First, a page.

I shared with you last week about my love of flying in spite of  how harrowing my first experience of flying had been. And several of you shared with me after worship about some of the “less-than-ideal” flight experiences you’ve had over the years as well. And I can understand why some people refuse to fly for one reason or another - 30,000 feet is over five miles up - that’s a long way up…or down. So, I understand that fear. At the same time, millions of people fly safely every day, and statistics tell us that flying is actually statistically safer than driving.
   I’m more surprised, though, when I hear about people who have never traveled out of their state, their county, or even their city. When I was with Kmart in Zanesville, it was not uncommon to find people who had never been to Columbus, who refused to drive on the highway. And by highway some weren’t talking about Interstate 70, but US 40. And even more confounding, while I’ve been here at Crossroads I did encounter one woman one time who told me that she had lived on the westside for over 60 years and had never been east of High Street in downtown Columbus. So there’s that…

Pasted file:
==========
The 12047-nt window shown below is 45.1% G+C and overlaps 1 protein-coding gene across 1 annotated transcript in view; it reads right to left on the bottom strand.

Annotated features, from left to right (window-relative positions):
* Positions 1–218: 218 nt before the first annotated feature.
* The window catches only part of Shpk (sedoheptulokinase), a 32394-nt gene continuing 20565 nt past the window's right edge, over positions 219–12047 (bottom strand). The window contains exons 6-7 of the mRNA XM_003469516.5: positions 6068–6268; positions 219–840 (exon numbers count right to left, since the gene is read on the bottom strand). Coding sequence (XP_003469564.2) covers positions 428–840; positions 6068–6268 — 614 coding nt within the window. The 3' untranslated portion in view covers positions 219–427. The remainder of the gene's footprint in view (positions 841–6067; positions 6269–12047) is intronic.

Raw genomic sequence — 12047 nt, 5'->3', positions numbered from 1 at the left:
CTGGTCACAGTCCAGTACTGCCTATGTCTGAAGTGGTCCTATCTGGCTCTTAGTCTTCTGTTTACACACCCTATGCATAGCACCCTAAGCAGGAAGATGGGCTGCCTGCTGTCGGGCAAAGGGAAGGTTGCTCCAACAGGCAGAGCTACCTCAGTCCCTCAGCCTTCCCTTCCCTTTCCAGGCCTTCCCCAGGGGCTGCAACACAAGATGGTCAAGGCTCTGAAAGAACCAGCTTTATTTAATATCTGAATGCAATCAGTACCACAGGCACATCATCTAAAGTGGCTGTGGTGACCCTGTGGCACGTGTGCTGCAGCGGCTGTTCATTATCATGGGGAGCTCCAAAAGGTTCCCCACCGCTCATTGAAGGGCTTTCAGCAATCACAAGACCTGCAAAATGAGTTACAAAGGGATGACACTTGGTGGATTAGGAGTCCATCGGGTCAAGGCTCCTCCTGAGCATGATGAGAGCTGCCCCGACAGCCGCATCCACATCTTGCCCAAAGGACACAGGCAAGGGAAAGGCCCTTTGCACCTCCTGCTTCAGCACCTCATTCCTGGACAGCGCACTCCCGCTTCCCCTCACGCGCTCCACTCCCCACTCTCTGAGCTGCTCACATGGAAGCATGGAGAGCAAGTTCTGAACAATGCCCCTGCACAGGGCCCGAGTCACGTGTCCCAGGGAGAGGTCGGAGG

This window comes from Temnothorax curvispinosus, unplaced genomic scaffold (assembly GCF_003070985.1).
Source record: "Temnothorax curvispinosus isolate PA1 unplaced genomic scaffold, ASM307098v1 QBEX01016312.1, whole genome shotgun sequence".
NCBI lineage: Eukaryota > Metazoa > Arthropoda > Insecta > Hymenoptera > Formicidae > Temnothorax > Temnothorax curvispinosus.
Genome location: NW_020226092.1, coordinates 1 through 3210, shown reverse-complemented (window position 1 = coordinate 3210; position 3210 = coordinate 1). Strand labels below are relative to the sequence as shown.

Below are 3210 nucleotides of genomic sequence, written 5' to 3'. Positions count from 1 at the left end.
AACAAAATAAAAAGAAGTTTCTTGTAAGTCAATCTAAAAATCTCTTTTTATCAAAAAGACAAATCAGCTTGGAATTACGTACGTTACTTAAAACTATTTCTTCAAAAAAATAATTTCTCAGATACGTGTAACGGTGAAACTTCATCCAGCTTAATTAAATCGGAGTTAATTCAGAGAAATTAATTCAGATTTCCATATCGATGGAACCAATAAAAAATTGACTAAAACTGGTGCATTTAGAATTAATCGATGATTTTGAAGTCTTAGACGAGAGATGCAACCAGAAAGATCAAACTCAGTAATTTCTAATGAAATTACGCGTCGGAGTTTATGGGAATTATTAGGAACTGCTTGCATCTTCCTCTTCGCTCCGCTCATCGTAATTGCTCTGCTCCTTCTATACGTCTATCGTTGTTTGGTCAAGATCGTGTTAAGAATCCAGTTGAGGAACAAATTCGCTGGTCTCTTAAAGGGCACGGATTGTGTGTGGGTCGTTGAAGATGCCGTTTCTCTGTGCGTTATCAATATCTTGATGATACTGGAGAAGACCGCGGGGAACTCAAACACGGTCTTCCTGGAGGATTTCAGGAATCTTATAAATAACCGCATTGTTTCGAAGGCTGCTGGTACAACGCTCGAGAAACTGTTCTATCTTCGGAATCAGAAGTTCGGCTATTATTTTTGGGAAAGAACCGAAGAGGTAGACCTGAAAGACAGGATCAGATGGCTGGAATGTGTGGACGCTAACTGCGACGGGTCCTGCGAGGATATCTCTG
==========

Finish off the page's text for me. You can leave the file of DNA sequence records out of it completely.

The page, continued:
Our scripture readings today point to two different things happening in the early church. The first, the familiar passage from Acts chapter 2 about the coming of the Holy Spirit to the Jesus community on the Day of Pentecost, initiates what we think of as the church, as the first Christian community following the death and resurrection of Jesus. And here we read that suddenly a strong wind came up and something like tongues of flame rested on each of those gathered together, and that they suddenly began speaking in other languages that were foreign to them. Now, to be clear, they were not doing what is often referred to as “speaking in tongues,” that is an unintelligible language that can only be understood by someone with the spiritual gift for understanding. No, the passage is clear that they were speaking in foreign languages, languages of other known countries and peoples. And we understand this image to mean that the Holy Spirit descended on, the message of Jesus Christ was to be disseminated to, people of all nations. 

   The reading then jumps to the end of chapter 2 where it describes what life was like in the early church. And what did this church look like? Well, it looked like regular potlucks, and weekly communion, and small group bible studies meeting in peoples’ homes, learning from the teaching of the disciples. And it says that the people who made up these churches praised God and demonstrated God’s goodness to EVERYONE.